Take Action

EPA: clear our parks and communities of air pollution.

Urge EPA to ensure all states are held accountable for reducing air pollution emissions within their boundaries. It is time for strong regional haze plans in every state.

Take Action

The key air quality findings in 2019 were that 85% of U.S. national parks had air that was unhealthy to breathe at times, 88% had air pollution that was harmful to nature and 89% suffered from haze pollution. This year’s report findings are that 98% of the 399 national parks NPCA assessed suffer from haze pollution, 96% face ozone pollution that negatively affects human health for staff, visitors and nearby communities and 96% of parks have sensitive species and natural habitats harmed by pollution. While these figures represent higher percentages compared to the previous report, it’s important to acknowledge that the number of parks assessed was slightly different.

In 2019, climate change was a significant concern in 80% of national parks. The updated analysis, which is a very different set of data than before (looking specifically at high risk climate threats for parks), finds that 57% of parks face heightened threats from four specific consequences of climate change.

What more needs to be done?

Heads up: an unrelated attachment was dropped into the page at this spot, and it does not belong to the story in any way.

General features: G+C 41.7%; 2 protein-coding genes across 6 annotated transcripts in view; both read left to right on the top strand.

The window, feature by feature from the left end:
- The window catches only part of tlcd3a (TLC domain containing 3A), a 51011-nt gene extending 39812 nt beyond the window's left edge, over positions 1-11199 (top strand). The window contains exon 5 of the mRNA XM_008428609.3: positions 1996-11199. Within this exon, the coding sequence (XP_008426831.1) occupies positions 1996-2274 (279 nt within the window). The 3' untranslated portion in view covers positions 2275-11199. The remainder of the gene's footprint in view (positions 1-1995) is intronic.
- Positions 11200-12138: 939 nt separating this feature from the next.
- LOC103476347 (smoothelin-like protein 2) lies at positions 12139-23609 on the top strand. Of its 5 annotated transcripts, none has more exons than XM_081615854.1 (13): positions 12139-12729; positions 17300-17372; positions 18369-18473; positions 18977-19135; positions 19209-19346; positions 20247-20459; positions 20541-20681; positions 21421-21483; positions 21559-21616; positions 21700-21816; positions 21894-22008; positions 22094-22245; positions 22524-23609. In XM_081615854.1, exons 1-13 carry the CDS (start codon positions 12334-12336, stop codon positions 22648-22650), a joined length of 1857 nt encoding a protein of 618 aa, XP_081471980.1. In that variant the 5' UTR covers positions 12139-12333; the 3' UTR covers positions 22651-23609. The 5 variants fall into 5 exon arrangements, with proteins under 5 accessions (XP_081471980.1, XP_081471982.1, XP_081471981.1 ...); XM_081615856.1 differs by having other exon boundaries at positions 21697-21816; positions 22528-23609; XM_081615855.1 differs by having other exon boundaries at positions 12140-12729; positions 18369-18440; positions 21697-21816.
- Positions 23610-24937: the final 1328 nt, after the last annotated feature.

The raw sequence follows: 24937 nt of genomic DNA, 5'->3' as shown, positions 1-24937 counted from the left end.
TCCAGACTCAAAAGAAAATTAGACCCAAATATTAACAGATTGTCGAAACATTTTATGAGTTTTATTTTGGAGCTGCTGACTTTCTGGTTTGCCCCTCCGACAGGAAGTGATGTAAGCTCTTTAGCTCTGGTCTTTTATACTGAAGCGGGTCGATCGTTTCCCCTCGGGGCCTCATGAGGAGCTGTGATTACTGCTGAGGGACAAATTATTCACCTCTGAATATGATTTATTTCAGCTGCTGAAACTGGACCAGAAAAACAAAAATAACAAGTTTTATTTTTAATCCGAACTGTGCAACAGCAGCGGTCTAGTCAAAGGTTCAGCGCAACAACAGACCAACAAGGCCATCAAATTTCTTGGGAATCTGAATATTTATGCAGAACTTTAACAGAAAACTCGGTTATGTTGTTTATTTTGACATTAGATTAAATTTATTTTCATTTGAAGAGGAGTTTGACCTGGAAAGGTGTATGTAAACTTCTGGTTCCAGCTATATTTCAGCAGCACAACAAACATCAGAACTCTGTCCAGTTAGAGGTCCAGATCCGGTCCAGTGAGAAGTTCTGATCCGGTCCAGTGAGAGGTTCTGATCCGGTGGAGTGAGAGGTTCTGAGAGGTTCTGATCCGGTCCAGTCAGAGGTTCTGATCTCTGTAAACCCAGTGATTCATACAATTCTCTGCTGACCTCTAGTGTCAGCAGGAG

To protect the places we love, we need continued action from federal and state agencies to cut air pollution through time-tested, effective programs such as the Regional Haze Rule — which is mandated by the Clean Air Act but is not being effectively implemented by most states.

man and child fishing

Fishing is a common activity in many national parks.   

camera icon © Feverpitched |

Additionally, the strengthening of national air standards and the haze rule, improvement of air monitoring in and near national parks, and the advancement of climate-friendly policies are critical to the future of our public lands.

The progress we’ve made so far could not have been possible without engaged citizens who lift their voices for the protection of national parks. We are grateful for the work of NPCA’s members and supporters!

We encourage everyone to stay involved by subscribing to NPCA emails, texts and action alerts and lending your voice to our initiatives through NPCA’s Our Advocacy webpage.

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About the authors

  • Lam Ho Senior Climate Communications Manager

    Serving as NPCA’s Senior Climate Communications Manager, Lam calls attention to the effects of climate change on public lands with an emphasis on air quality and environmental justice.

  • Linda Coutant Staff Writer

    As staff writer on the Communications team, Linda Coutant manages the Park Advocate blog and coordinates the monthly Park Notes e-newsletter distributed to NPCA’s members and supporters.